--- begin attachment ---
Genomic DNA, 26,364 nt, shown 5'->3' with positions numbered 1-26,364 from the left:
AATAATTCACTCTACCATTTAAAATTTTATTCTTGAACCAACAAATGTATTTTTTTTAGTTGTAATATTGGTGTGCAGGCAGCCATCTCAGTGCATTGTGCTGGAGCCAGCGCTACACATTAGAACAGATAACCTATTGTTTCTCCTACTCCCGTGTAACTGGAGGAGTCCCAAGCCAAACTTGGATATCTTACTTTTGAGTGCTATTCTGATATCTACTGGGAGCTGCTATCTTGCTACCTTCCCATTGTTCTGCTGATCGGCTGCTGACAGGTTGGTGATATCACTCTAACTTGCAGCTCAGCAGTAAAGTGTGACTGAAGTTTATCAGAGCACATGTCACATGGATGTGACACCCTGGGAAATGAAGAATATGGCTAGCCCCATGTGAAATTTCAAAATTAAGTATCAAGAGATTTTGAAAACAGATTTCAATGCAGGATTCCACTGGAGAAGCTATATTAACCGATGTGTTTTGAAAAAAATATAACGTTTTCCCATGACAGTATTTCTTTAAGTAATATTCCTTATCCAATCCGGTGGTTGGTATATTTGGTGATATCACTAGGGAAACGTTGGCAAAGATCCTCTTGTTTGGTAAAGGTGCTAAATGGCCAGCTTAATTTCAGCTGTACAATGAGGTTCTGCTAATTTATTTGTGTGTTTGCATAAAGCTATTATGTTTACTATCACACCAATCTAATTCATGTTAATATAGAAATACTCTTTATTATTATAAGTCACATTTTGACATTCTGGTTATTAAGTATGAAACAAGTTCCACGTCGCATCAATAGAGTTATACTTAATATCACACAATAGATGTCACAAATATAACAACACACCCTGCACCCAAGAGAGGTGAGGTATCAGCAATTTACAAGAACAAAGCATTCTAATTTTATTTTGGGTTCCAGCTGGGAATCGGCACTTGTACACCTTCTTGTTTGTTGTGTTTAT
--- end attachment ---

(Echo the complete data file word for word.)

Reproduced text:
Genomic DNA, 26,364 nt, shown 5'->3' with positions numbered 1-26,364 from the left:
AATAATTCACTCTACCATTTAAAATTTTATTCTTGAACCAACAAATGTATTTTTTTTAGTTGTAATATTGGTGTGCAGGCAGCCATCTCAGTGCATTGTGCTGGAGCCAGCGCTACACATTAGAACAGATAACCTATTGTTTCTCCTACTCCCGTGTAACTGGAGGAGTCCCAAGCCAAACTTGGATATCTTACTTTTGAGTGCTATTCTGATATCTACTGGGAGCTGCTATCTTGCTACCTTCCCATTGTTCTGCTGATCGGCTGCTGACAGGTTGGTGATATCACTCTAACTTGCAGCTCAGCAGTAAAGTGTGACTGAAGTTTATCAGAGCACATGTCACATGGATGTGACACCCTGGGAAATGAAGAATATGGCTAGCCCCATGTGAAATTTCAAAATTAAGTATCAAGAGATTTTGAAAACAGATTTCAATGCAGGATTCCACTGGAGAAGCTATATTAACCGATGTGTTTTGAAAAAAATATAACGTTTTCCCATGACAGTATTTCTTTAAGTAATATTCCTTATCCAATCCGGTGGTTGGTATATTTGGTGATATCACTAGGGAAACGTTGGCAAAGATCCTCTTGTTTGGTAAAGGTGCTAAATGGCCAGCTTAATTTCAGCTGTACAATGAGGTTCTGCTAATTTATTTGTGTGTTTGCATAAAGCTATTATGTTTACTATCACACCAATCTAATTCATGTTAATATAGAAATACTCTTTATTATTATAAGTCACATTTTGACATTCTGGTTATTAAGTATGAAACAAGTTCCACGTCGCATCAATAGAGTTATACTTAATATCACACAATAGATGTCACAAATATAACAACACACCCTGCACCCAAGAGAGGTGAGGTATCAGCAATTTACAAGAACAAAGCATTCTAATTTTATTTTGGGTTCCAGCTGGGAATCGGCACTTGTACACCTTCTTGTTTGTTGTGTTTAT